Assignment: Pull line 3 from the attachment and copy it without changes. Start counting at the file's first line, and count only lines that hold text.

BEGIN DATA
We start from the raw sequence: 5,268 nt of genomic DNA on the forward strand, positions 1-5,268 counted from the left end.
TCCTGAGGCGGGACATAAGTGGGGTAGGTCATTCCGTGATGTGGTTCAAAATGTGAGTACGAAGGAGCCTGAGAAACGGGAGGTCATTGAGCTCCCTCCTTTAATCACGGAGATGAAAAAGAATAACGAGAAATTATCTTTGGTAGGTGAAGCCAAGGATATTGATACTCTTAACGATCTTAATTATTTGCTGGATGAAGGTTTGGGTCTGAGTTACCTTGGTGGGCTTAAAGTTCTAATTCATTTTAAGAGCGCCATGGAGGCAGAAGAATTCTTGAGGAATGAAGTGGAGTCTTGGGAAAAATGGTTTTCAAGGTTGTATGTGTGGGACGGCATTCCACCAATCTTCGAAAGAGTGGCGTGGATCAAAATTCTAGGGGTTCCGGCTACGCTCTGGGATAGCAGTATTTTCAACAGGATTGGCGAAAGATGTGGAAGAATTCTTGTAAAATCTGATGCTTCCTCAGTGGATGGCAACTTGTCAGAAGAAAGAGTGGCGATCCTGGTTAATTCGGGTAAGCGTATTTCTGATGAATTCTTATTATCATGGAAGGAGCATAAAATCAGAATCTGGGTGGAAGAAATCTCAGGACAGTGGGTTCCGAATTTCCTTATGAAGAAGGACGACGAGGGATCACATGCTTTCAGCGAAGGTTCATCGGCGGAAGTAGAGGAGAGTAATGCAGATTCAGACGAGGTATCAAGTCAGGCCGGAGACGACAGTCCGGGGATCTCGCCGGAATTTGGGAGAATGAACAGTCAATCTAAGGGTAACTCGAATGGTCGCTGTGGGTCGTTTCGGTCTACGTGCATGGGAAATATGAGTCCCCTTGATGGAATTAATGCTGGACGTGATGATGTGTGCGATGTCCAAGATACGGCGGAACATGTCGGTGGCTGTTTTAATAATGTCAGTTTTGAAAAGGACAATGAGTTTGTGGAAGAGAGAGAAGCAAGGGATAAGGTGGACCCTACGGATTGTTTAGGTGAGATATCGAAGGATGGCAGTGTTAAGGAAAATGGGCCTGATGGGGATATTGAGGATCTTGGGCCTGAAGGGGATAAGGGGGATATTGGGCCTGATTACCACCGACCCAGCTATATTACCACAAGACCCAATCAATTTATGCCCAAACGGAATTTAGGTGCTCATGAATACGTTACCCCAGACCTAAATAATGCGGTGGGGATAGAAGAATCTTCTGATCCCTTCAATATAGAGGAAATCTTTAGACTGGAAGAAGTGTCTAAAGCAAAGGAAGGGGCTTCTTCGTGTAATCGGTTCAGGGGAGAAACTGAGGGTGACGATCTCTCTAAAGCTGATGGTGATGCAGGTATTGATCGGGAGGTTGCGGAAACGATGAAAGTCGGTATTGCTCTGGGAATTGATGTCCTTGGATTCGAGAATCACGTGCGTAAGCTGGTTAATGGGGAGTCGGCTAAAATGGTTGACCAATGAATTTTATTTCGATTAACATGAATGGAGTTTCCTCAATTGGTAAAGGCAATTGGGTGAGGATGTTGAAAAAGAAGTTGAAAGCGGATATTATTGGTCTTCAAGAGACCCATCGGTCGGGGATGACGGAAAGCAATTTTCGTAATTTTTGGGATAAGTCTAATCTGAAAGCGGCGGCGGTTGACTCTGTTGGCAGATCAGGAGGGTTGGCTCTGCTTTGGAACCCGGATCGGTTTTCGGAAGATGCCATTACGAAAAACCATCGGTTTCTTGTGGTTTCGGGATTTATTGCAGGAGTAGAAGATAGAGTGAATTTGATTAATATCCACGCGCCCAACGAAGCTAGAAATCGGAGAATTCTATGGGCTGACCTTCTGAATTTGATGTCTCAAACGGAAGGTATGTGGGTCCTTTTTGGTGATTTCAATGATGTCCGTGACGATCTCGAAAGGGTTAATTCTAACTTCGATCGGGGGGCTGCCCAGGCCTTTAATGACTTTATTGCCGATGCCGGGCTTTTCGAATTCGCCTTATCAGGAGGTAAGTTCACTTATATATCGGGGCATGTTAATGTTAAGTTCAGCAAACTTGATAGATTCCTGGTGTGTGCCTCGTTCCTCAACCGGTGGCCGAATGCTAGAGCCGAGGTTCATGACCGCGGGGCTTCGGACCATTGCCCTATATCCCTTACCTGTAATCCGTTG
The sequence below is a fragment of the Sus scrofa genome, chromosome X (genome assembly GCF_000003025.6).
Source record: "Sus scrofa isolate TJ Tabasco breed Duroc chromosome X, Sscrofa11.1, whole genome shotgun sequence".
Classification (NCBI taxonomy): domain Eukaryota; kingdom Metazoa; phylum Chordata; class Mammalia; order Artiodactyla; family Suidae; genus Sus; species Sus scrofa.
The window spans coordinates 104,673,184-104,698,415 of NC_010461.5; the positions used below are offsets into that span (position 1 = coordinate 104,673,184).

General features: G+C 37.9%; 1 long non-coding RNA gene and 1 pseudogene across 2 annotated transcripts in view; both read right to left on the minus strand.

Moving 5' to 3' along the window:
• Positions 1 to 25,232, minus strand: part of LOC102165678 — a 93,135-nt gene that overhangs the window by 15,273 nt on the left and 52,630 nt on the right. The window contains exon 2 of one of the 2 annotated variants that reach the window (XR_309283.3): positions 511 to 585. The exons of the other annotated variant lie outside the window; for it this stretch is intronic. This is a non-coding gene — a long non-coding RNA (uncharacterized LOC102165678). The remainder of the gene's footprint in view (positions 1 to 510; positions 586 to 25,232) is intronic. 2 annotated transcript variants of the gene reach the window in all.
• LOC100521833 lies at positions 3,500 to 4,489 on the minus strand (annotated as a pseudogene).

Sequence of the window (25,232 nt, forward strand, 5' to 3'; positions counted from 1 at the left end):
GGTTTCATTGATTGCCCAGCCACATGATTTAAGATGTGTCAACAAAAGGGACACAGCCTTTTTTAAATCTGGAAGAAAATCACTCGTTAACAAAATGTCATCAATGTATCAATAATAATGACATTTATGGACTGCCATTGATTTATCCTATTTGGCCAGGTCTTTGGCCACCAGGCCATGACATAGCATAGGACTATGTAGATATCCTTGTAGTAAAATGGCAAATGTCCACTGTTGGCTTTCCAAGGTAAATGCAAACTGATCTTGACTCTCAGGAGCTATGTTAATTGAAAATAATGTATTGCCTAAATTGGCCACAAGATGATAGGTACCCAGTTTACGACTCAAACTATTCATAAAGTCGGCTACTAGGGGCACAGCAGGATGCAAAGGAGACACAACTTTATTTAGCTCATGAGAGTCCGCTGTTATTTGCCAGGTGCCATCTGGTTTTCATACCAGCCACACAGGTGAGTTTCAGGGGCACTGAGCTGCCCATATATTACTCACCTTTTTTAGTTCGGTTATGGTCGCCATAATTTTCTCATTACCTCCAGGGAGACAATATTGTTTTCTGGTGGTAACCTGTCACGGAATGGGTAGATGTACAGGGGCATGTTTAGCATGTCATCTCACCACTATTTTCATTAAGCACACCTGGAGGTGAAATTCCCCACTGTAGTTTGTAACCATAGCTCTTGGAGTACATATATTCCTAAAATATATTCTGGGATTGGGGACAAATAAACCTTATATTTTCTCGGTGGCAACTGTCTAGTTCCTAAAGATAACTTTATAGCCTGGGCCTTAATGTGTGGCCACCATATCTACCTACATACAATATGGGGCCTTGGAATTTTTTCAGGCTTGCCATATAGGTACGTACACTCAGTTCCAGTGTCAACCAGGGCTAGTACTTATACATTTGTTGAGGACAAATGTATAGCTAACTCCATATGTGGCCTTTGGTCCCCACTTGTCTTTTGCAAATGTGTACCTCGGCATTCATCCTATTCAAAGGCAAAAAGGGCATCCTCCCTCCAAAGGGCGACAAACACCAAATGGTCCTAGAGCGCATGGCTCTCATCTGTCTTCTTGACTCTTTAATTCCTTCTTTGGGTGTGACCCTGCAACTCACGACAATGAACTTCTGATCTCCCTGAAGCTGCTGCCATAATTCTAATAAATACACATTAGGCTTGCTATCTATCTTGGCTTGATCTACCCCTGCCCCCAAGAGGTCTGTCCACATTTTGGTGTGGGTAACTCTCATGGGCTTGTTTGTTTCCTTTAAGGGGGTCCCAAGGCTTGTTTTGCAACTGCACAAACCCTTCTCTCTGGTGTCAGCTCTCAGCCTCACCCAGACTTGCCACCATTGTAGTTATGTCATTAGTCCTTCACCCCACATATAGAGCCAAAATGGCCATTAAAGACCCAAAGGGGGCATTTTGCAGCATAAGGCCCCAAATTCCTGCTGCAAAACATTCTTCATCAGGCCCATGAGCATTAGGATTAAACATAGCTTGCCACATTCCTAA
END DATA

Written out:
The sequence below is a fragment of the Sus scrofa genome, chromosome X (genome assembly GCF_000003025.6).